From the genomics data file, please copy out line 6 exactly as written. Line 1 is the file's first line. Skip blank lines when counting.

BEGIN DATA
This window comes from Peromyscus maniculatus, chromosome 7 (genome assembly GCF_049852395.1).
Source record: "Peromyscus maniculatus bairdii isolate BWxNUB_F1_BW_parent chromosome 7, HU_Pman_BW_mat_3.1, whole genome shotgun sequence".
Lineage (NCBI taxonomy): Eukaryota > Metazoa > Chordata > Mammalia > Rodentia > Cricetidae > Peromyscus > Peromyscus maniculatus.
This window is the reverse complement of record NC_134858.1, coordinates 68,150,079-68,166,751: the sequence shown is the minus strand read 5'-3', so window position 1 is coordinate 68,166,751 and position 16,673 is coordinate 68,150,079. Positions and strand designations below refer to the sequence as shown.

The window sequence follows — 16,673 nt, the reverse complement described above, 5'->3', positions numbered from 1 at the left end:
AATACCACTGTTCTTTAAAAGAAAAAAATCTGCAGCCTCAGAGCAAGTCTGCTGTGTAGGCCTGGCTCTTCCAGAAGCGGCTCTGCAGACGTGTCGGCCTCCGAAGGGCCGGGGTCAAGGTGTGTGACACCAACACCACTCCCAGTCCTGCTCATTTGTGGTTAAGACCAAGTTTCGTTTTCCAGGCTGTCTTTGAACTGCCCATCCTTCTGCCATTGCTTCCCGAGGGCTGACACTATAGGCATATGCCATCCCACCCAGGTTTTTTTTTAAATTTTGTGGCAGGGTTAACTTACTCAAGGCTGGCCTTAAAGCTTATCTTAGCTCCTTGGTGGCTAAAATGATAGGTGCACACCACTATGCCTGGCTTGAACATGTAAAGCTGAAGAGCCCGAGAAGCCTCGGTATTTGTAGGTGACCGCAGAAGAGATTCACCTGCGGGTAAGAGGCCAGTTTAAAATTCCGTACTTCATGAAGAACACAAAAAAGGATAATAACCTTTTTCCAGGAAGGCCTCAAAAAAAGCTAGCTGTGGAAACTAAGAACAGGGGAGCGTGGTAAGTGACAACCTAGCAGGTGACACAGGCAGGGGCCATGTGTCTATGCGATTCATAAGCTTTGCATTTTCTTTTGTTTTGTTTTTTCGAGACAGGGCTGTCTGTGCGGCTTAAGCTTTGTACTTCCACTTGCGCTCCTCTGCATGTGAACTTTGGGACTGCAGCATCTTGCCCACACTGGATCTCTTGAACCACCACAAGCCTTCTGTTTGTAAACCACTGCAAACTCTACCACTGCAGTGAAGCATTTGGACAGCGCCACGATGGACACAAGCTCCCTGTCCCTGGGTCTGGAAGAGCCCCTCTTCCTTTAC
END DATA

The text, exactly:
AATACCACTGTTCTTTAAAAGAAAAAAATCTGCAGCCTCAGAGCAAGTCTGCTGTGTAGGCCTGGCTCTTCCAGAAGCGGCTCTGCAGACGTGTCGGCCTCCGAAGGGCCGGGGTCAAGGTGTGTGACACCAACACCACTCCCAGTCCTGCTCATTTGTGGTTAAGACCAAGTTTCGTTTTCCAGGCTGTCTTTGAACTGCCCATCCTTCTGCCATTGCTTCCCGAGGGCTGACACTATAGGCATATGCCATCCCACCCAGGTTTTTTTTTAAATTTTGTGGCAGGGTTAACTTACTCAAGGCTGGCCTTAAAGCTTATCTTAGCTCCTTGGTGGCTAAAATGATAGGTGCACACCACTATGCCTGGCTTGAACATGTAAAGCTGAAGAGCCCGAGAAGCCTCGGTATTTGTAGGTGACCGCAGAAGAGATTCACCTGCGGGTAAGAGGCCAGTTTAAAATTCCGTACTTCATGAAGAACACAAAAAAGGATAATAACCTTTTTCCAGGAAGGCCTCAAAAAAAGCTAGCTGTGGAAACTAAGAACAGGGGAGCGTGGTAAGTGACAACCTAGCAGGTGACACAGGCAGGGGCCATGTGTCTATGCGATTCATAAGCTTTGCATTTTCTTTTGTTTTGTTTTTTCGAGACAGGGCTGTCTGTGCGGCTTAAGCTTTGTACTTCCACTTGCGCTCCTCTGCATGTGAACTTTGGGACTGCAGCATCTTGCCCACACTGGATCTCTTGAACCACCACAAGCCTTCTGTTTGTAAACCACTGCAAACTCTACCACTGCAGTGAAGCATTTGGACAGCGCCACGATGGACACAAGCTCCCTGTCCCTGGGTCTGGAAGAGCCCCTCTTCCTTTAC